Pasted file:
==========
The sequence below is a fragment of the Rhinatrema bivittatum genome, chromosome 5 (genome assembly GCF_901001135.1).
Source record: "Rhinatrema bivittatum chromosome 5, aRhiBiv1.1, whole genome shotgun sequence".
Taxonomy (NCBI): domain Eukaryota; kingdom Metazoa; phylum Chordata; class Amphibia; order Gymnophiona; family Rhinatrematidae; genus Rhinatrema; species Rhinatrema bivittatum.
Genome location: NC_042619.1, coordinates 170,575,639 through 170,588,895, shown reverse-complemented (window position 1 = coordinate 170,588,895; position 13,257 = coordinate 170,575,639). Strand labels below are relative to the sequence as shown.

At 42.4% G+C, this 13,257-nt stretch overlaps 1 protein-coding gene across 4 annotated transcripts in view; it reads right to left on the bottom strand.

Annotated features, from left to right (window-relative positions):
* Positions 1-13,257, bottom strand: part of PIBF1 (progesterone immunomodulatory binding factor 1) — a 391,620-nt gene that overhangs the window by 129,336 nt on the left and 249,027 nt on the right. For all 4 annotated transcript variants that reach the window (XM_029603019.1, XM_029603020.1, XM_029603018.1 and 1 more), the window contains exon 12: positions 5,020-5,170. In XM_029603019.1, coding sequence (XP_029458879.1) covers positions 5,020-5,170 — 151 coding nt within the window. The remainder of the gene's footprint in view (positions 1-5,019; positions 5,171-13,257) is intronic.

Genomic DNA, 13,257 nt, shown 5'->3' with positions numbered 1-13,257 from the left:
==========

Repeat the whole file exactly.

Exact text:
The sequence below is a fragment of the Rhinatrema bivittatum genome, chromosome 5 (genome assembly GCF_901001135.1).
Source record: "Rhinatrema bivittatum chromosome 5, aRhiBiv1.1, whole genome shotgun sequence".
Taxonomy (NCBI): domain Eukaryota; kingdom Metazoa; phylum Chordata; class Amphibia; order Gymnophiona; family Rhinatrematidae; genus Rhinatrema; species Rhinatrema bivittatum.
Genome location: NC_042619.1, coordinates 170,575,639 through 170,588,895, shown reverse-complemented (window position 1 = coordinate 170,588,895; position 13,257 = coordinate 170,575,639). Strand labels below are relative to the sequence as shown.

At 42.4% G+C, this 13,257-nt stretch overlaps 1 protein-coding gene across 4 annotated transcripts in view; it reads right to left on the bottom strand.

Annotated features, from left to right (window-relative positions):
* Positions 1-13,257, bottom strand: part of PIBF1 (progesterone immunomodulatory binding factor 1) — a 391,620-nt gene that overhangs the window by 129,336 nt on the left and 249,027 nt on the right. For all 4 annotated transcript variants that reach the window (XM_029603019.1, XM_029603020.1, XM_029603018.1 and 1 more), the window contains exon 12: positions 5,020-5,170. In XM_029603019.1, coding sequence (XP_029458879.1) covers positions 5,020-5,170 — 151 coding nt within the window. The remainder of the gene's footprint in view (positions 1-5,019; positions 5,171-13,257) is intronic.

Genomic DNA, 13,257 nt, shown 5'->3' with positions numbered 1-13,257 from the left: